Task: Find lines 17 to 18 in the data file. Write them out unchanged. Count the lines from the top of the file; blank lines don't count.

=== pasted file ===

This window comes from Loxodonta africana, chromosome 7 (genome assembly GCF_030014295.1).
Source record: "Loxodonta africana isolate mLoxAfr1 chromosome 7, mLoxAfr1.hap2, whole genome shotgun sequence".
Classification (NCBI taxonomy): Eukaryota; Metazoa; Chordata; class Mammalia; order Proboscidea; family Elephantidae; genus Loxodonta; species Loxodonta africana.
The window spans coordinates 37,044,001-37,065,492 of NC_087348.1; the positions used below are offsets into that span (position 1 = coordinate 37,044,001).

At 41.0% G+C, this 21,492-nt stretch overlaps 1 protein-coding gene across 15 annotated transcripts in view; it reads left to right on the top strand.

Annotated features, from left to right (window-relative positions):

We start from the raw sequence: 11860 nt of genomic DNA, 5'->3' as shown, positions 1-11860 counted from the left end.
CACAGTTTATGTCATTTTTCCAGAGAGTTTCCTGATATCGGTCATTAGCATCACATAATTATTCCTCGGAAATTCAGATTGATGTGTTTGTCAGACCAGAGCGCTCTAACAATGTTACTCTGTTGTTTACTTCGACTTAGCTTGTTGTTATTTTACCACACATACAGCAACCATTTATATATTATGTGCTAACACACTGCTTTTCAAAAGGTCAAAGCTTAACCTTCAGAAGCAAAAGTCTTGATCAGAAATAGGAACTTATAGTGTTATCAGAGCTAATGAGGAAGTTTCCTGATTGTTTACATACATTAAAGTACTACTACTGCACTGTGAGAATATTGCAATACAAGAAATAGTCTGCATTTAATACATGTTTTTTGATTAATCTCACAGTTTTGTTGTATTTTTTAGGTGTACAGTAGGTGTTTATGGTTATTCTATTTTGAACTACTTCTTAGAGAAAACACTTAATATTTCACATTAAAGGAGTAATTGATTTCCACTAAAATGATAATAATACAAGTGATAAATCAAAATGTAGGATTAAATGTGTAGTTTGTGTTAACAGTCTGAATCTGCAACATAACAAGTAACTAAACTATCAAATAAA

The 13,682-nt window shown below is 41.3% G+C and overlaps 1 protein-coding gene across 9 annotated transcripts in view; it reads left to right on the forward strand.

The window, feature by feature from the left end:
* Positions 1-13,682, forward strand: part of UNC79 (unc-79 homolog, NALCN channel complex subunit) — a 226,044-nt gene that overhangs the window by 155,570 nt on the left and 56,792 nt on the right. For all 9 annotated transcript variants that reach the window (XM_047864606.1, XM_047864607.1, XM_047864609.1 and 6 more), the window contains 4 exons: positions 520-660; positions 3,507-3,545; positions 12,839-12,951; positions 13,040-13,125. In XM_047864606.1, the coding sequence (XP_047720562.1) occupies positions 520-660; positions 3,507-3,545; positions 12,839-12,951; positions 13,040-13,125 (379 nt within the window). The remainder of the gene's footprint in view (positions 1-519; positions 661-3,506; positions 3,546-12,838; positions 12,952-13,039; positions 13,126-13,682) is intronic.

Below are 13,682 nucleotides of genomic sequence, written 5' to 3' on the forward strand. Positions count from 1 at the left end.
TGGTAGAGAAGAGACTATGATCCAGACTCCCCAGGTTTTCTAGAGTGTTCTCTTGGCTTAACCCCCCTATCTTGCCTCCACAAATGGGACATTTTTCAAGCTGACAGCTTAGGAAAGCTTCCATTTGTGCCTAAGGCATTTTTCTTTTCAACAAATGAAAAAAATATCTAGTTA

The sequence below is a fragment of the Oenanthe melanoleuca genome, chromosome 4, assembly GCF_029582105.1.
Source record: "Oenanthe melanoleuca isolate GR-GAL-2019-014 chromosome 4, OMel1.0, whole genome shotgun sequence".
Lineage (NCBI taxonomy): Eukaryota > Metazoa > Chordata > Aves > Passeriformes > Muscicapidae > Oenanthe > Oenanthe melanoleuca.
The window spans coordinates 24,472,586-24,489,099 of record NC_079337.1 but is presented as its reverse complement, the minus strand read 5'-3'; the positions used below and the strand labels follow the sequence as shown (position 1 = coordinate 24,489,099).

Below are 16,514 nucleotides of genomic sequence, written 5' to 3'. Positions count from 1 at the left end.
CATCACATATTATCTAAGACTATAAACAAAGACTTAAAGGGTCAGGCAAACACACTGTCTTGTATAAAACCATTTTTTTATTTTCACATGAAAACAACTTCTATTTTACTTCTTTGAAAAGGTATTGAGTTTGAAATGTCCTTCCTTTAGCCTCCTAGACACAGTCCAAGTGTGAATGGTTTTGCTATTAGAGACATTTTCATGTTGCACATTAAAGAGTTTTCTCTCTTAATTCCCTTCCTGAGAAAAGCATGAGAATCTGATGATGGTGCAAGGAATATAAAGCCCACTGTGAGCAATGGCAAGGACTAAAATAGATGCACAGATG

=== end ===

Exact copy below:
The window spans coordinates 24,472,586-24,489,099 of record NC_079337.1 but is presented as its reverse complement, the minus strand read 5'-3'; the positions used below and the strand labels follow the sequence as shown (position 1 = coordinate 24,489,099).

Below are 16,514 nucleotides of genomic sequence, written 5' to 3'. Positions count from 1 at the left end.